Most Americans Think Their Job Is 'Bad or Mediocre,' Gallup Poll Shows

The majority of American workers aren't satisfied with their job, a new Gallup poll showed.

The report, called "Not Just a Job: New Evidence on the Quality of Work in the United States," showed that 44 percent of respondents deemed their jobs as "mediocre" and another 16 percent classified their jobs as "bad," according to Gallup.

The study also found a solid correlation between take-home income and job satisfaction: The more money people made, the better they felt about their employment. About 63 percent of the top earners reported having good jobs, and mere 4 percent said they had a bad one.

"Job quality is similar to health status in terms of how well it predicts overall quality of life, and more predictive than income. Having a good job is akin to being in excellent self-reported health, whereas having a bad job is akin to having poor or fair health," the authors wrote.

Worker repairing machine
A worker repairing a machine SeventyFour / Getty Images

On the other side, the bottom 20 percent of earners were nearly twice as likely as the entire group to say they have a bad job.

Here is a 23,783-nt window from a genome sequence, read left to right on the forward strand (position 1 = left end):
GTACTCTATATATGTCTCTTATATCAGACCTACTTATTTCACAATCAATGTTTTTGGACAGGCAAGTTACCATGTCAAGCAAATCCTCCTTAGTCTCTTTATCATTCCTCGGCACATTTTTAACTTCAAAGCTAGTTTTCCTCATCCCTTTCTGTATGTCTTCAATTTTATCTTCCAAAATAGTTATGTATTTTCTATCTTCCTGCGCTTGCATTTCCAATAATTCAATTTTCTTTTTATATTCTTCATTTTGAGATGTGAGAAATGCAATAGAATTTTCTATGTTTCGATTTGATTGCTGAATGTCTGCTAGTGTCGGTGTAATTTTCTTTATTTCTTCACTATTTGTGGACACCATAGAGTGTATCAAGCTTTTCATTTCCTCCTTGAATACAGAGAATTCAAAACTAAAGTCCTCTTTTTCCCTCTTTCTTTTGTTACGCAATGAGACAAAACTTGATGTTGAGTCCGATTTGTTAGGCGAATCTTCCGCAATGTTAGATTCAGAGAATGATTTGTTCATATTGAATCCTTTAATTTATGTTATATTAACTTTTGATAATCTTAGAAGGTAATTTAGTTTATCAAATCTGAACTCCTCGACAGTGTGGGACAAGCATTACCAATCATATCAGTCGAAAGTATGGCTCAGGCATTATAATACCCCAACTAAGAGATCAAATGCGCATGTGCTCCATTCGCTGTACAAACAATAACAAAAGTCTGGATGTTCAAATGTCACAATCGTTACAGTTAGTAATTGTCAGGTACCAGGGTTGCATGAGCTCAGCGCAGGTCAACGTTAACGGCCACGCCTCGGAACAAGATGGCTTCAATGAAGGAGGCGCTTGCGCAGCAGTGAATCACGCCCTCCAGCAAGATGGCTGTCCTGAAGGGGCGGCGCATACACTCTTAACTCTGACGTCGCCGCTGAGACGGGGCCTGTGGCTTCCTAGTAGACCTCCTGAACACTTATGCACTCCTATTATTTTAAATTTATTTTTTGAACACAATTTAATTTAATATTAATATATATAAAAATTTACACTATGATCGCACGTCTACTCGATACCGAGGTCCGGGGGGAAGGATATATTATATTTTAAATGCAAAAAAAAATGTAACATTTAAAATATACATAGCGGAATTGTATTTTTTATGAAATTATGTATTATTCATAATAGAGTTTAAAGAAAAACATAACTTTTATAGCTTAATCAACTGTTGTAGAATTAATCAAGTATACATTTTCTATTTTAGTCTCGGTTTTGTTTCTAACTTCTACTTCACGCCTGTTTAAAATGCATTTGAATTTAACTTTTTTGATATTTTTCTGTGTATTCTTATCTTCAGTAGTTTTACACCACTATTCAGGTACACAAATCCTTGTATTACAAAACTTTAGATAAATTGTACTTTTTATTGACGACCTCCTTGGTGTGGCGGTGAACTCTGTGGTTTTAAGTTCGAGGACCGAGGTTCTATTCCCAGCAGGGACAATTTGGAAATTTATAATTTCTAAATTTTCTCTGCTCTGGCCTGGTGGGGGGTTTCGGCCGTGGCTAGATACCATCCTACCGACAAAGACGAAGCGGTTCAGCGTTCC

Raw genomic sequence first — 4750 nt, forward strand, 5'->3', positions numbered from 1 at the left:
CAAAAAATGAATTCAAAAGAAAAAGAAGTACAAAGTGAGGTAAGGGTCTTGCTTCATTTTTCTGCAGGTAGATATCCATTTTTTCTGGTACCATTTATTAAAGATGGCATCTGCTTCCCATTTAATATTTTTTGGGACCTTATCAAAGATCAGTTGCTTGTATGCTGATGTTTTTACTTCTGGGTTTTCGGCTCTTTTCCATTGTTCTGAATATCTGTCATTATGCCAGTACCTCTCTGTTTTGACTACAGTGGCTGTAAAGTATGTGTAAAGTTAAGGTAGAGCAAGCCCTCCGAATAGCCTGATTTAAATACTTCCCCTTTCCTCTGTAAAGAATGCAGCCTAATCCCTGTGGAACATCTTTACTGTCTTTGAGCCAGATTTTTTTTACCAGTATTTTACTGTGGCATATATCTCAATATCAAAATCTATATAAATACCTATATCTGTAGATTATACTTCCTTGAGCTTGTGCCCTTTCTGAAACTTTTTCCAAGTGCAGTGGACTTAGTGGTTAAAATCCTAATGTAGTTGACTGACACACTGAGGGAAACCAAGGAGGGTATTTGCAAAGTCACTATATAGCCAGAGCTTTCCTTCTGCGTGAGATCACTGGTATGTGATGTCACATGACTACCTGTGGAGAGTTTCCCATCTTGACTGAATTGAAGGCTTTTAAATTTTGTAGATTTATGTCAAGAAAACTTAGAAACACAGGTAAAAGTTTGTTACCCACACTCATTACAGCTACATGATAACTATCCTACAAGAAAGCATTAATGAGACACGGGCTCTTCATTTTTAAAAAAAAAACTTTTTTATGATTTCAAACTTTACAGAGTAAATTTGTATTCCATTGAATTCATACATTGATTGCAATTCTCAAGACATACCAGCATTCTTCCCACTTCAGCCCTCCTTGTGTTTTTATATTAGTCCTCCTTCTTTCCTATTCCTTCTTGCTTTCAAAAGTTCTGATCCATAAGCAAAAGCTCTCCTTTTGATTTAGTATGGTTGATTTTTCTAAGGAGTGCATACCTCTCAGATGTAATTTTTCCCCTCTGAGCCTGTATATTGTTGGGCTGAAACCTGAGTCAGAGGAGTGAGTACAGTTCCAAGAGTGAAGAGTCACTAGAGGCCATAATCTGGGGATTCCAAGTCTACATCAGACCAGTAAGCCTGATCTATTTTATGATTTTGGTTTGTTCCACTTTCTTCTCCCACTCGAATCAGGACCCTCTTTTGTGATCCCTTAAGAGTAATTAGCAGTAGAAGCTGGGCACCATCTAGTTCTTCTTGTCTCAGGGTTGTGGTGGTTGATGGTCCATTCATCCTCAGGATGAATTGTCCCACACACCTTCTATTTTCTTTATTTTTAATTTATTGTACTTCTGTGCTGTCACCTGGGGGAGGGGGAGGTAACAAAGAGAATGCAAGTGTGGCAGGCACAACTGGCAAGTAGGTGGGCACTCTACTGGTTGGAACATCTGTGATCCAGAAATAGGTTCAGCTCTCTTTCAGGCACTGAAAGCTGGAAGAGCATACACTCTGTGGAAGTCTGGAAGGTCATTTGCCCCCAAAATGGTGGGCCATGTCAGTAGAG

Older people, too, said they were more satisfied with their jobs—65 percent of those who responded said that they are currently in the best job they have ever had in their life.

Gallup's poll is the first comprehensive look at Americans' satisfaction with their jobs. Others, including The Great Jobs Study, funded in part by the Lumina Foundation, the Bill & Linda Gates Foundation and the Omidyar Network, explored similar but limited issues. To do the survey, Gallup asked 6,633 employed adults about aspects of their working life, including job security, income, advancement opportunities and employment benefits.

Wage growth was also surveyed in the study. Despite the growth of the overall economy, only 59 percent of workers reported a pay raise at any point in the last five years. Another 11 percent of workers reported that their salary had actually decreased in that time. The news comes at a time when the U.S. economy is in the longest expansion period in the country's history. However, a disproportionate amount of that growth is going to the top 10 percent of earners, according to a study from the U.S. Federal Reserve.

Gallup also found that the number of hours an employee works is also correlated with job satisfaction. Full-time workers report higher job quality than part-time workers, but when reported hours rise above 55 a week, job quality also drops.

Although unemployment is at a historic low, the poll's authors said they believe that data cannot be held as a reliable marker of the health of the U.S. economy.

"The implication is that high job quality cannot be assumed to follow from low unemployment, and key features of the U.S. economy may help explain the disconnection," they wrote.